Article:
Peter de Bolla. The Architecture of Concepts. The Bronx, N.Y.: Fordham University Press, 2013. 308 pp.
Reviewed by Jonathan Israel
This new book by Peter de Bolla, professor of cultural history and aesthetics at the University of Cambridge, is a major contribution to historical methodology as well as to Enlightenment studies and our understanding of how modern universal human rights arose. By means of a systematic digital study, based on the entire spread of eighteenth-century English texts, of the shifts in the way key phrases and terms orbit around other key phrases and terms, he produces fully convincing and highly innovative conclusions. Firstly, he firmly separates pre-1776 uses of the term rights in English from the sudden emergence of universal human rights in America around 1776 . The abruptness of the change in conceptual “entities” he rightly views as closely linked to the irruption of a revolutionary consciousness in the Western world, first in America. In doing so, he conclusively disproves not just the traditional Harringtonian and Lockean historiographical constructs regarding the Declaration of Independence but every generalized explanation of the rise of human rights in modern history in terms of a broad Enlightenment rationalism and skepticism about the past. Not only is it fallacious to claim that the equality invoked by Paine and Jefferson, in 1776, was “very similar,” as many have tried to argue, to the civil liberties derived from Locke but there is no validity either to the wider contention that Enlightenment “rationalism” as such shaped and produced the conviction that all men possessed natural and inalienable rights.
Proof of the suddenness of the change to a comprehensive theory of innate human rights in America and Britain, around 1775–1776, also invalidates the new cultural history’s attempt to explain the invention of human rights in the eighteenth century in terms of gradual cultural shifts and reading novels. The best-known exponent of this thesis, Lynn Hunt, does in fact acknowledge that “before 1789, ‘rights of man’ had little cross-over into English.” But she nevertheless argues that the people were only gradually transformed into morally and socially more independent agents, less tied to communities and churches than in the past, and that this broad social-cultural process is reflected in the art and especially the epistolary novels of the era. De Bolla, whose book demonstrates more clearly and fully than any other work just how sudden the conceptual break in the 1770s was, and how misleading conventional reliance on explanations rooted in Locke and Harringtonian republicanism is, likewise considers Hunt’s thesis “wide of the mark.”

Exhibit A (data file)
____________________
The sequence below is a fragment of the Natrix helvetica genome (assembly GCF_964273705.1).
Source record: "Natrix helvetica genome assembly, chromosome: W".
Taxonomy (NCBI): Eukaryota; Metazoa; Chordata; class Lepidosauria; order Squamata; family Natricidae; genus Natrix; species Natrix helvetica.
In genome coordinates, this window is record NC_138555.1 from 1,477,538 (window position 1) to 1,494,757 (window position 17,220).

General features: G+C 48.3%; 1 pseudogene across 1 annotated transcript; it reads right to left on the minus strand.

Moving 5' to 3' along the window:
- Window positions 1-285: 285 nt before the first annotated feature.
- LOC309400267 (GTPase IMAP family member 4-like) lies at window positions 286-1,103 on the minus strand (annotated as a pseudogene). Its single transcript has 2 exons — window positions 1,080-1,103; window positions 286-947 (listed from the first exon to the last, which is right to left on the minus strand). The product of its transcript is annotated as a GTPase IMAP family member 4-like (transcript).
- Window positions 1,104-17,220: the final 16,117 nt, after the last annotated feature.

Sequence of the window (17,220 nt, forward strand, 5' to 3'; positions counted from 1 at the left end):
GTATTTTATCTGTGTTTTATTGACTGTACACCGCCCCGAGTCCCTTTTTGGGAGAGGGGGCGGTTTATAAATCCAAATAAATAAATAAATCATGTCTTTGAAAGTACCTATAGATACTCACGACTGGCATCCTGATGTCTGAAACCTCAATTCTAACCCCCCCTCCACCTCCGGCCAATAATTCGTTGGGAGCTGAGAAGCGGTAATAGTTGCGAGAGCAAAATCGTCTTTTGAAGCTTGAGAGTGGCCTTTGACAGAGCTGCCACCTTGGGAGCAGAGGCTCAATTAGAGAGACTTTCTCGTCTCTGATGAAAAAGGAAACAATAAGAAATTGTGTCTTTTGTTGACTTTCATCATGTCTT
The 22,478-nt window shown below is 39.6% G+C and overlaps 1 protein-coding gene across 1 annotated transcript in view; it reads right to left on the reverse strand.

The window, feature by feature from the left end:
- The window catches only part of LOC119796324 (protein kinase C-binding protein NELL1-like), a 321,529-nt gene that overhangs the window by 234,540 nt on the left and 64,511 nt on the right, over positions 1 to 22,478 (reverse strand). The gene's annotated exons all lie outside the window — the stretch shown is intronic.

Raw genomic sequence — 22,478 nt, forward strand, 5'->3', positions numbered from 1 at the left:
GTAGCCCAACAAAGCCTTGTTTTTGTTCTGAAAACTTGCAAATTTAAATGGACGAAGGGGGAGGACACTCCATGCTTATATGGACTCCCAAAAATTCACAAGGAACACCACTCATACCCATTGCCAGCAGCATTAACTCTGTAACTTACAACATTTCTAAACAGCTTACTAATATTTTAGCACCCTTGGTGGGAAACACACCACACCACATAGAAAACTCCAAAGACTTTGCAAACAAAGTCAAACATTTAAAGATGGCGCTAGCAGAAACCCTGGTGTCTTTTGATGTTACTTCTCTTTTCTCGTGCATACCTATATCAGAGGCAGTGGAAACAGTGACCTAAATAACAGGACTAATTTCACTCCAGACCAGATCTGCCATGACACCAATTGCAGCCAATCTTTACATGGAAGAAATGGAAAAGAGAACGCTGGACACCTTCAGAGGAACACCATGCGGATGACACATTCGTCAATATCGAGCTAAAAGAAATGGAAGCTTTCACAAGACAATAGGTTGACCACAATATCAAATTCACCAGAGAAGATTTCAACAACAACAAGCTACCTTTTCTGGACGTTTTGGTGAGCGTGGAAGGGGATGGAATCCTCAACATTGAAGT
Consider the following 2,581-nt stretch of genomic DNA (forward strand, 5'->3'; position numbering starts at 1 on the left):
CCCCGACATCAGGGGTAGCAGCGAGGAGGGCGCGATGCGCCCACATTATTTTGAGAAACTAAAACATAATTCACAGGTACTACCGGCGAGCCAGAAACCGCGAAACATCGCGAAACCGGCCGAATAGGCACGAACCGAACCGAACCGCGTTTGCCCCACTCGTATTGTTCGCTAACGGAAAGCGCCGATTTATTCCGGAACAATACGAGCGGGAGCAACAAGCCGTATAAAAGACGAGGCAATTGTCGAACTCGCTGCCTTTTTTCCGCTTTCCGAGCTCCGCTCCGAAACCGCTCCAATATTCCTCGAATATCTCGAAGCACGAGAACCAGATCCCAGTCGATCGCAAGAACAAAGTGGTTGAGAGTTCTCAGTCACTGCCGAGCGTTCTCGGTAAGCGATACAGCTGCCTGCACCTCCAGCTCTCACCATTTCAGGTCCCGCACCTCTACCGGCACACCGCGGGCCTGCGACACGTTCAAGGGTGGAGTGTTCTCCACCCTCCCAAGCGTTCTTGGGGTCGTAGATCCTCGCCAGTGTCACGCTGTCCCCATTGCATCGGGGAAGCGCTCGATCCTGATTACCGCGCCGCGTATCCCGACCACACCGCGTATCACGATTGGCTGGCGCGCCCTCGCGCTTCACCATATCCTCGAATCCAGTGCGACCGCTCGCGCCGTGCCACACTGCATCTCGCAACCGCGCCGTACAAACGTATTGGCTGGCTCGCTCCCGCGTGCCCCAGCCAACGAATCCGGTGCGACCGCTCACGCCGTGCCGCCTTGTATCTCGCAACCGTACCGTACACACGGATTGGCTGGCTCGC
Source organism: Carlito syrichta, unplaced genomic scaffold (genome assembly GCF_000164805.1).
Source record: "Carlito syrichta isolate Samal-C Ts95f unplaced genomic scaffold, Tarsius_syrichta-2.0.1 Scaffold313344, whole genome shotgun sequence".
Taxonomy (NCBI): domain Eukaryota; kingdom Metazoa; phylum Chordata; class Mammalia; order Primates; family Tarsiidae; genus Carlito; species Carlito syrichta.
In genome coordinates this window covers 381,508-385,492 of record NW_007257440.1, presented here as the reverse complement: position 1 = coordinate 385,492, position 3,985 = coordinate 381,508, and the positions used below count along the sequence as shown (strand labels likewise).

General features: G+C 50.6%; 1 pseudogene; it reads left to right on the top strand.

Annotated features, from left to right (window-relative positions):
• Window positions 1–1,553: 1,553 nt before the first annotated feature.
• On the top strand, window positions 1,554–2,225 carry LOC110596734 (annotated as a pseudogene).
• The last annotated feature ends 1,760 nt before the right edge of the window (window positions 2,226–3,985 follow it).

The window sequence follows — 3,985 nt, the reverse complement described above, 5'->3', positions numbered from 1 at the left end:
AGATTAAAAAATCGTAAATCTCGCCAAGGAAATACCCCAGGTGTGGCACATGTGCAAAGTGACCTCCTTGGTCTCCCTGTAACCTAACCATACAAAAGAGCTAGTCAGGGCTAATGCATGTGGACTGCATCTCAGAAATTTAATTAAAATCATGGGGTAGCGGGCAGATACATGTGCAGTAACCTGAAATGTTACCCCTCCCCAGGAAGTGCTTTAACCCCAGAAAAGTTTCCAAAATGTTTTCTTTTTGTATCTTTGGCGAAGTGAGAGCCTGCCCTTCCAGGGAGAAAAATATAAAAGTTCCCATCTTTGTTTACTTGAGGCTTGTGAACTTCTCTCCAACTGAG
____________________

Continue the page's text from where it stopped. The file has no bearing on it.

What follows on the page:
But if de Bolla devastatingly demonstrates the shortcomings and non-applicability of all the traditional historiography, he falls into new errors himself in trying to explain the sudden rise of universal human rights as a key Western concept. For he relies on a logic reminiscent of François Furet’s erroneous interpretation of the French Revolution: a new revolutionary consciousness arose suddenly under the stress of intense pressure and an emergency situation, pressure which heightened and transformed the political involvement of a large mass of individuals. But this will not do. The revolutionary new “conceptual entity” as it first appears in Tom Paine’s Common Sense (1776) and the 1776 Virginia Declaration of Rights, as well as Jefferson’s Declaration of Independence, making rights universal, equal for all, inalienable, focused not on property but pursuit of happiness, and the first duty of all government everywhere, is too close in tone, vocabulary and doctrine to the impressive pre-1776 French radical discussion of universal “rights.” On balance, it seems altogether likelier and more convincing that the American, and subsequent British, usage simply drew on the French radical material, the doctrine of universal rights as expounded in late Denis Diderot, Guillaume Thomas Raynal’s Histoire philosophique, Paul-Henri Thiry d’Holbach, Claude Adrien Helvétius and their followers than that the mutation in the conceptual architecture of rights stemmed from the pressures of the 1775–1776 emergency in America itself. It is in the French radical literature (of the early 1770s especially) that we first find an uncompromising, insistent emphasis on universality, equality, inalienability, and the priority of the rights of mankind over every constitution. De Bolla has done an excellent job in the main but like Anthony Pagden recently, in The Enlightenment and Why it still Matters, hopelessly traps himself through insufficient awareness of the Radical Enlightenment.